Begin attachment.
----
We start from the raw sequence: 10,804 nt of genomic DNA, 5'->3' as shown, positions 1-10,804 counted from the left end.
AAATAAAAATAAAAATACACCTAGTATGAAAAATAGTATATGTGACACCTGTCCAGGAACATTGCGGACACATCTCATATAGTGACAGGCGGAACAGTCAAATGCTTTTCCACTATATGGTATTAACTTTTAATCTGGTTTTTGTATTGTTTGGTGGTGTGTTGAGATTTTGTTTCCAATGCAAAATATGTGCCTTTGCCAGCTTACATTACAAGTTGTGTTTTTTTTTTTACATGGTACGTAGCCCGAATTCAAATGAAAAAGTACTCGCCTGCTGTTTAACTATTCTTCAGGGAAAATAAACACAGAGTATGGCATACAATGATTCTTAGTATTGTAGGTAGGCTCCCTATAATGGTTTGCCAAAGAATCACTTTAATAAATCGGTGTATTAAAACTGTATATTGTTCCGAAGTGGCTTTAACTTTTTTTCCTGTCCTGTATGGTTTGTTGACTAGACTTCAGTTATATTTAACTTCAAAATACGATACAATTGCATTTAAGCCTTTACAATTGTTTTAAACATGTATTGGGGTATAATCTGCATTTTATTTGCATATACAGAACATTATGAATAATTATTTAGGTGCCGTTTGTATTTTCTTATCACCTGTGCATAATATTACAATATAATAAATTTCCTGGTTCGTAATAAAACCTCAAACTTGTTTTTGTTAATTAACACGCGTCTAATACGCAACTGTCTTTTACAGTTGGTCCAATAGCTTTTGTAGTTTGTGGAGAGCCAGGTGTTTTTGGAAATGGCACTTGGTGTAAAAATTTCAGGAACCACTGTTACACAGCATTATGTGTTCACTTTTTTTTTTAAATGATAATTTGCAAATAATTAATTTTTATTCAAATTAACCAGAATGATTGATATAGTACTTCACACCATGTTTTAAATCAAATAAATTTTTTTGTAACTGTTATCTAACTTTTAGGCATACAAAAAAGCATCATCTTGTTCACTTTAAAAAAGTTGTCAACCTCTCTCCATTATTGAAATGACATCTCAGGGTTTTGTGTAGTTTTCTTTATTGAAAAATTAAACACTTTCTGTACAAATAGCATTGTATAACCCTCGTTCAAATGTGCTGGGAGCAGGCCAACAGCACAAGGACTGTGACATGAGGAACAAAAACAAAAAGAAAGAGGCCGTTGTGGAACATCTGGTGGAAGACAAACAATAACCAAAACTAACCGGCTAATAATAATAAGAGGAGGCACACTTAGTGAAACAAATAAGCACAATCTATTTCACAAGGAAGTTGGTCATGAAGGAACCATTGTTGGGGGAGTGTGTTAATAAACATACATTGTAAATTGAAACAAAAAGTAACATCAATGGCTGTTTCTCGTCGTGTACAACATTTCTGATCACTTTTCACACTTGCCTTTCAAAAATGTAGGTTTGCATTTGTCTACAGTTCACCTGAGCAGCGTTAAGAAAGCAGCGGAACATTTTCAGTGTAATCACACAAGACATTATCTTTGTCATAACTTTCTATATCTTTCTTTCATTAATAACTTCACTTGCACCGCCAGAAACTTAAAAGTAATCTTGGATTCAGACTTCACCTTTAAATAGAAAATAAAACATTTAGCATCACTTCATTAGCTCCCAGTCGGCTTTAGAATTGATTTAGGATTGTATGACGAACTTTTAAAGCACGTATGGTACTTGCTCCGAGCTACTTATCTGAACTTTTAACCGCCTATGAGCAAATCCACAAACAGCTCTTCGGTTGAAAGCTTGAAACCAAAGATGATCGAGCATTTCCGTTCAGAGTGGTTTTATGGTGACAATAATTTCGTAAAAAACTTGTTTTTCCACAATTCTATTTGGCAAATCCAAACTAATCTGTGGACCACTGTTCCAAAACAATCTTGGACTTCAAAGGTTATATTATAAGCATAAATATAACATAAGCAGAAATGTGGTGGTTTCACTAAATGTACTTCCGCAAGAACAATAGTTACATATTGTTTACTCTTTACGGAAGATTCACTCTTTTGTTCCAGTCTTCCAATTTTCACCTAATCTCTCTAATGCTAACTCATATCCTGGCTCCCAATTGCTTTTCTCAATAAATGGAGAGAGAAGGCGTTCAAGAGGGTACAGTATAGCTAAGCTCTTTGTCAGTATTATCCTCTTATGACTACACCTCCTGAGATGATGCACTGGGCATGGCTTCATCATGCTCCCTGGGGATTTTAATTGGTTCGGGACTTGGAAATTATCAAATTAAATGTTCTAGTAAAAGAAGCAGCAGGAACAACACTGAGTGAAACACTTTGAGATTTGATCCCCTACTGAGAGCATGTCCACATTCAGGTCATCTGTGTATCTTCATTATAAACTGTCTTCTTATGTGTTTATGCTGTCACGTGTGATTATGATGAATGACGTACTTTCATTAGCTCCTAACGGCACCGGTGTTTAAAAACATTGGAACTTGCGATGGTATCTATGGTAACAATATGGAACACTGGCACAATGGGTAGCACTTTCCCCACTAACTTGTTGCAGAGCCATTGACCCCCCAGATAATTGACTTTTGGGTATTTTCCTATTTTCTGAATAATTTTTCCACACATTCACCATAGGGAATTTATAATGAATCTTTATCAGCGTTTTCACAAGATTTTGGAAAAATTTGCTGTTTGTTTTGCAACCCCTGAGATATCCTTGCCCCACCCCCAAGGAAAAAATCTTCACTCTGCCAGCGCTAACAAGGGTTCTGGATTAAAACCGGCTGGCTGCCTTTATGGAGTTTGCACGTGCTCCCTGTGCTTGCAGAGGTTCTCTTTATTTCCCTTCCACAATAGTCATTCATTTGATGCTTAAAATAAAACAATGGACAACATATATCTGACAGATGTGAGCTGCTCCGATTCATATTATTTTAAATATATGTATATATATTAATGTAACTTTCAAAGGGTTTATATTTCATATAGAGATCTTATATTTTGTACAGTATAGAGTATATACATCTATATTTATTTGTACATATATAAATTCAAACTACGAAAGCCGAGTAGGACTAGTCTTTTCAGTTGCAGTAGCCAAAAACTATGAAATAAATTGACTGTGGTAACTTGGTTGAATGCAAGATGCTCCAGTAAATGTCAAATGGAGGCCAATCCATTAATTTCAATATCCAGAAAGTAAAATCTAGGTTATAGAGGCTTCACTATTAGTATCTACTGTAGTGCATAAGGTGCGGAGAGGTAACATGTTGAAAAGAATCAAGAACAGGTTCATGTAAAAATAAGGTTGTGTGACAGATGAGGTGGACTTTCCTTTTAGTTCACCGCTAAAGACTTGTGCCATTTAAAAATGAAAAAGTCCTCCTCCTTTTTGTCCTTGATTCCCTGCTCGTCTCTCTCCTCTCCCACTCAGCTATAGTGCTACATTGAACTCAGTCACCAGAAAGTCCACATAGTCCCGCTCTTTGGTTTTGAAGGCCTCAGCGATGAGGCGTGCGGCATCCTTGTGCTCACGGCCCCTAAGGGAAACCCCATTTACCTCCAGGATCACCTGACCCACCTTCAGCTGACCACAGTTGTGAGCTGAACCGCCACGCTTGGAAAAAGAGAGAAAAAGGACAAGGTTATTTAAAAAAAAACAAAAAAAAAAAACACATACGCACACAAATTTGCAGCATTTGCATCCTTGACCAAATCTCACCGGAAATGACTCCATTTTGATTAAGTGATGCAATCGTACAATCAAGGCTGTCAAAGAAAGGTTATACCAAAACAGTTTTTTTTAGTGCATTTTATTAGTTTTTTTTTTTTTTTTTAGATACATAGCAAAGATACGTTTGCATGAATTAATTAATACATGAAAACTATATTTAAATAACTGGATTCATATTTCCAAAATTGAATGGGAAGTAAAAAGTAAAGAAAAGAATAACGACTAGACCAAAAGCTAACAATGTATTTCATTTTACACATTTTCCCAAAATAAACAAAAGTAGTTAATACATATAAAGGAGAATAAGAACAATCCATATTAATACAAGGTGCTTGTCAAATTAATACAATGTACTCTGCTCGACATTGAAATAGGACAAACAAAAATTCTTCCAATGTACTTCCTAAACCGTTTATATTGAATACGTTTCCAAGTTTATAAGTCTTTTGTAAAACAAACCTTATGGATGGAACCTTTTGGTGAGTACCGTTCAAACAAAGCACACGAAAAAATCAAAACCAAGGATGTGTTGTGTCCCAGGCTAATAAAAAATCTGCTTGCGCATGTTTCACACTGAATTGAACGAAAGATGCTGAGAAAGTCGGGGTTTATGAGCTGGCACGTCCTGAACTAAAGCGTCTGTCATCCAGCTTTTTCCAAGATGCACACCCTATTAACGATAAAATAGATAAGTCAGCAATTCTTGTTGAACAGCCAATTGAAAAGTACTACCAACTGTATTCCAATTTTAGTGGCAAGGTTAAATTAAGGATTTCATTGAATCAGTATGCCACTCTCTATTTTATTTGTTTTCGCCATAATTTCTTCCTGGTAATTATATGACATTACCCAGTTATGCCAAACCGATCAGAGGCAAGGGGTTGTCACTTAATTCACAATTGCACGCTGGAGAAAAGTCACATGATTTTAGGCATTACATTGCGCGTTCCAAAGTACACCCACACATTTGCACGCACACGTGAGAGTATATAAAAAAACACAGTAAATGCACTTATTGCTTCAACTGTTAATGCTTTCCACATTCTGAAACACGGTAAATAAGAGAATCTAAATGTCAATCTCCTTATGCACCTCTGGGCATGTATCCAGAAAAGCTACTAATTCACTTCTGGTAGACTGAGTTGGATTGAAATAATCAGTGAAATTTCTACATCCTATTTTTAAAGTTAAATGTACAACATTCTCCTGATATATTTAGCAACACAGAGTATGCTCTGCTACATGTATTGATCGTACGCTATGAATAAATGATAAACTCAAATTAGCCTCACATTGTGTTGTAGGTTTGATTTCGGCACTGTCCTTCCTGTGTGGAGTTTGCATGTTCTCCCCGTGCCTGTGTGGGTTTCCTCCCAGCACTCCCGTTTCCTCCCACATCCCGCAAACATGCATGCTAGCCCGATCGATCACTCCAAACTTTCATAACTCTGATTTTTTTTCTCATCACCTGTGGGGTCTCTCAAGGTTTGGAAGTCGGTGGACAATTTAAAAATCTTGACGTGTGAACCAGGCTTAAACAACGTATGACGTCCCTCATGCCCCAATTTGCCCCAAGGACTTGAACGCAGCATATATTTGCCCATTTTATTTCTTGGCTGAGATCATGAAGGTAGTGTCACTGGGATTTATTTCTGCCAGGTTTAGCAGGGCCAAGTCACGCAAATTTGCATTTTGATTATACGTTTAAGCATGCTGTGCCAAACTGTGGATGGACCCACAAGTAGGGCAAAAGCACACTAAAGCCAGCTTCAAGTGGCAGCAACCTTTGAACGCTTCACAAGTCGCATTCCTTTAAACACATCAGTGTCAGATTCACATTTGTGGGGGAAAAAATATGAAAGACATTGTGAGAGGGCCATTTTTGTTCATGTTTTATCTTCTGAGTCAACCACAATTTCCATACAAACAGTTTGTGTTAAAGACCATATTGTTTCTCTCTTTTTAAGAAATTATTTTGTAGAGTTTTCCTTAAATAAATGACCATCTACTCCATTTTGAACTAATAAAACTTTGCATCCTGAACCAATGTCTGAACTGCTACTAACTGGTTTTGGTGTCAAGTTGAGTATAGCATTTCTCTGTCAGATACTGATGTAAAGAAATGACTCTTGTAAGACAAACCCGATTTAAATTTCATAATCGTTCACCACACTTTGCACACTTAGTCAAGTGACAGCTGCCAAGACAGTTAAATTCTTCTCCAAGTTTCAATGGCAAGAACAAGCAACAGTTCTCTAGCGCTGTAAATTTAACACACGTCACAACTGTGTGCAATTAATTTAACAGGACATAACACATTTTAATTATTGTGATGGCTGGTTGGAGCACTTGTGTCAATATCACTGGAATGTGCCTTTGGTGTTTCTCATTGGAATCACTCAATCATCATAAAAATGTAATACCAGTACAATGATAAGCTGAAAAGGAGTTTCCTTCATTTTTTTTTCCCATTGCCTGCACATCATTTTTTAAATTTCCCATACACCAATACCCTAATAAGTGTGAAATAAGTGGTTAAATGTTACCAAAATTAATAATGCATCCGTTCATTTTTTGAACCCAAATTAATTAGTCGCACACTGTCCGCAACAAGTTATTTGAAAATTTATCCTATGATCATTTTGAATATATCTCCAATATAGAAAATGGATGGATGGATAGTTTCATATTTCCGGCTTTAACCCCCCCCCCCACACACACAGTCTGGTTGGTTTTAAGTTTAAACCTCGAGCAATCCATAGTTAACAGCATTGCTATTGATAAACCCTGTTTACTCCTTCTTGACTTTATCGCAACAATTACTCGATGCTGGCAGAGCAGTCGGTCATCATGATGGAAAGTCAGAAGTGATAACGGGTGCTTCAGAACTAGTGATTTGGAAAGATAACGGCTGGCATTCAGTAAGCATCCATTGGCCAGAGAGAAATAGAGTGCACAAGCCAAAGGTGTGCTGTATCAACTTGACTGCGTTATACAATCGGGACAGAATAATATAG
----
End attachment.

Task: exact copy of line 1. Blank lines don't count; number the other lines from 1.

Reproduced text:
We start from the raw sequence: 10,804 nt of genomic DNA, 5'->3' as shown, positions 1-10,804 counted from the left end.